Generation X is the least likely to believe they’ll get rich one day

When will your ship come in? According to a new Fast Company-Harris Poll, Americans aged 45-54 are the least likely to see wealth as attainable.

By CHRISTOPHER ZARA | Fast Company | July 21, 2021

Slackers. Cynics. Latchkey kids. Generation X has faced its share of negative media perceptions over the decades, so perhaps it’s not surprising that members of this demographic cohort have a less-than-rosy outlook when it comes to their own earning potential.

In a new Harris Poll conducted exclusively for Fast Company, people aged 45 to 54 were the least likely to see wealth as an achievable goal in the United States, with only 47% saying they agree that it’s possible to become wealthy or a part of the elite class. That’s compared to 60% of 18- to 34-year-olds and 56% of 35- to 44-year-olds. Baby boomers were also more likely to agree that wealth is achievable: 52% of 55- to 64-year-olds and 57% of people over 65 said so.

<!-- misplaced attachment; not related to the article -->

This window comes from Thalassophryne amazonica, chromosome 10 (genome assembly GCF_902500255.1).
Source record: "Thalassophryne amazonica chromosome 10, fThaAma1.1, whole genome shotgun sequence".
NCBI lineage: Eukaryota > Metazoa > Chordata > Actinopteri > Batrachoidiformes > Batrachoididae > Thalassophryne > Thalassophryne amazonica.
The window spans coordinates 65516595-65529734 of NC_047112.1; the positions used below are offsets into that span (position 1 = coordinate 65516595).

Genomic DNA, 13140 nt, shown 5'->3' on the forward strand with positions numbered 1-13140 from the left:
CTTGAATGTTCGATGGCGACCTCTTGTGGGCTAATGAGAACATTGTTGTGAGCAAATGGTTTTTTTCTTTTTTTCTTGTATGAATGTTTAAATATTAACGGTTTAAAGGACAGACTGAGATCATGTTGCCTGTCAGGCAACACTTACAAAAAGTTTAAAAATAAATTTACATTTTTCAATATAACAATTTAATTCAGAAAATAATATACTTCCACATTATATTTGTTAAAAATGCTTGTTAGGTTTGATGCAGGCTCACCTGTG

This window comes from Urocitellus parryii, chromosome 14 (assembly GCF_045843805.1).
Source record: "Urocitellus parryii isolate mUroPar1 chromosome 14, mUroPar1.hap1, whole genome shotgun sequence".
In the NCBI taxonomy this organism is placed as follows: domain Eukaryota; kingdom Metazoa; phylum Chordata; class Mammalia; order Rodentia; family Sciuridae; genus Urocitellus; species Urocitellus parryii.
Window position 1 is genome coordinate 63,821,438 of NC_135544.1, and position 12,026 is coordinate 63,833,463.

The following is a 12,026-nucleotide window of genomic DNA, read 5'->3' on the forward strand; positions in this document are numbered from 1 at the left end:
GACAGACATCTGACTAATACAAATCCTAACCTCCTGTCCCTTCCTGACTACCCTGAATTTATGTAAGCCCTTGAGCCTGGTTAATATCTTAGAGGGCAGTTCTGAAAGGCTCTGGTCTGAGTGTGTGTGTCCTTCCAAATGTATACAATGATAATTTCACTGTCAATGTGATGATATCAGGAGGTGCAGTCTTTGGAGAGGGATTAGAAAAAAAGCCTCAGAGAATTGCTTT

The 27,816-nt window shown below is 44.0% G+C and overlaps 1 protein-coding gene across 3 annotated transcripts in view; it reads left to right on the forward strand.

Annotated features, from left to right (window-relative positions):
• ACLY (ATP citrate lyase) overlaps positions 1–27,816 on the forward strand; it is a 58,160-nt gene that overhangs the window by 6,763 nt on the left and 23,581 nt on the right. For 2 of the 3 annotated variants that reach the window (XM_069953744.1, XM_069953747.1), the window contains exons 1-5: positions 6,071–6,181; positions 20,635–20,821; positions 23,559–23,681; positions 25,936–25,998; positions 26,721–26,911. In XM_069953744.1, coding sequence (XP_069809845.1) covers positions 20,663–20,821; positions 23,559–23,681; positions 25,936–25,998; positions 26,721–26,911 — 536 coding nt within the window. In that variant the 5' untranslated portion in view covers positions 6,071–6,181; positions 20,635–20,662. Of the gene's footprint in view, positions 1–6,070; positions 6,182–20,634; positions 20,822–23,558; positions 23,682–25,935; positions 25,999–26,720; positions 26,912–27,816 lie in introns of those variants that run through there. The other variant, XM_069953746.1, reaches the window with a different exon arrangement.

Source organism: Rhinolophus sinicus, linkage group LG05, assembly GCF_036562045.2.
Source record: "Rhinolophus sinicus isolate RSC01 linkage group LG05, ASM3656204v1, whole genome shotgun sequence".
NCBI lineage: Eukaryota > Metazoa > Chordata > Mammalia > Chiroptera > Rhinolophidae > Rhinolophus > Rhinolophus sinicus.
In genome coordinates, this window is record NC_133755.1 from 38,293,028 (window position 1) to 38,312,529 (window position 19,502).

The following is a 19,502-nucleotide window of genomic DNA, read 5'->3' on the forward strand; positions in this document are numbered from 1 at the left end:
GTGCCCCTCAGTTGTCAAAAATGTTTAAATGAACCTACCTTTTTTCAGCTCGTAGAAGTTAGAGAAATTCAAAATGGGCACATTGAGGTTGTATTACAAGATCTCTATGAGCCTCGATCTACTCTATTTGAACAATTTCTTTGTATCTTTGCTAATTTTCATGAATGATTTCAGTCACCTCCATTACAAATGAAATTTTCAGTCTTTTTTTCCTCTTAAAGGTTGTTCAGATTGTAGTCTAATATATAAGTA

Gen X is typically defined as being born between 1965 and 1980, meaning older members of the generation are now in their fifties and possibly coming to terms with what they see as limited earning prospects as they inch closer to retirement. Overall, younger people in the survey—and younger men, in particular—were far more likely to see wealth as achievable, with 69% of men under 35 and 51% of women under 35 believing it is.

The survey of 1,008 U.S. adults was conducted in July and asked the following question:

“In the United States, becoming a member of the wealthy/elite class is an achievable goal.”

  • 18-34: 60% agree / 18% strongly agree
  • 35-44: 56% agree / 17% strongly agree
  • 45-54: 47% agree / 7% strongly agree
  • 55-64: 52% agree / 10% strongly agree
  • Over 65: 57% agree / 15% strongly agree

Although Gen Xers brought down the average, it’s worth noting that Americans are still generally optimistic about the possibility of getting rich, with 55% seeing it as an achievable goal.

At the same time, and rather contradictorily, more than half of respondents (54%) also said members of their generation would be worse off than their parents. In that regard, it was older millennials and younger Gen Xers who showed the most pessimism, with 65% of 35- to 44-year-olds expecting to be worse off than their parents, the highest of any age group.

Read the full story at Fast Company.